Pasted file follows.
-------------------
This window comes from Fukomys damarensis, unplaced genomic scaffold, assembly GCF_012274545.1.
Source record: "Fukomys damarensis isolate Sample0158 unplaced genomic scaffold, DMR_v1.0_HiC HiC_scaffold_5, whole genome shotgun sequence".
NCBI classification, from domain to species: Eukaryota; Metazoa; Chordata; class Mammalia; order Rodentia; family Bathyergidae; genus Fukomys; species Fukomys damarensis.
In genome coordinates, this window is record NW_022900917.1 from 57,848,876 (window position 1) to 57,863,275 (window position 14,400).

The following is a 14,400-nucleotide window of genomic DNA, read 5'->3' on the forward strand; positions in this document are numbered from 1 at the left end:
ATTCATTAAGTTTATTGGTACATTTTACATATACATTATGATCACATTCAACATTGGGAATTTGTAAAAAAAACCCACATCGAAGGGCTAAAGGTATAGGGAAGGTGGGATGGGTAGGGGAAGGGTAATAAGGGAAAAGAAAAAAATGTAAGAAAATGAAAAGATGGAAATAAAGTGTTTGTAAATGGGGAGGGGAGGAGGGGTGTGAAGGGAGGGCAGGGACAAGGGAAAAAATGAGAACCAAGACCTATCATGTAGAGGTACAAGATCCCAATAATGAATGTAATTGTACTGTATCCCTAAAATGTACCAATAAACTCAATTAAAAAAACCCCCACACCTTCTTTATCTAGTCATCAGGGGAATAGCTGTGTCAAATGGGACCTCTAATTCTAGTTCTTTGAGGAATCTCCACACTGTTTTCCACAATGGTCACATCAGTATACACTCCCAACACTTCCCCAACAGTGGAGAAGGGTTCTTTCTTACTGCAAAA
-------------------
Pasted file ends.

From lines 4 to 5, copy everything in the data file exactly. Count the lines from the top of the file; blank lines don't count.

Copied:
In genome coordinates, this window is record NW_022900917.1 from 57,848,876 (window position 1) to 57,863,275 (window position 14,400).

The following is a 14,400-nucleotide window of genomic DNA, read 5'->3' on the forward strand; positions in this document are numbered from 1 at the left end: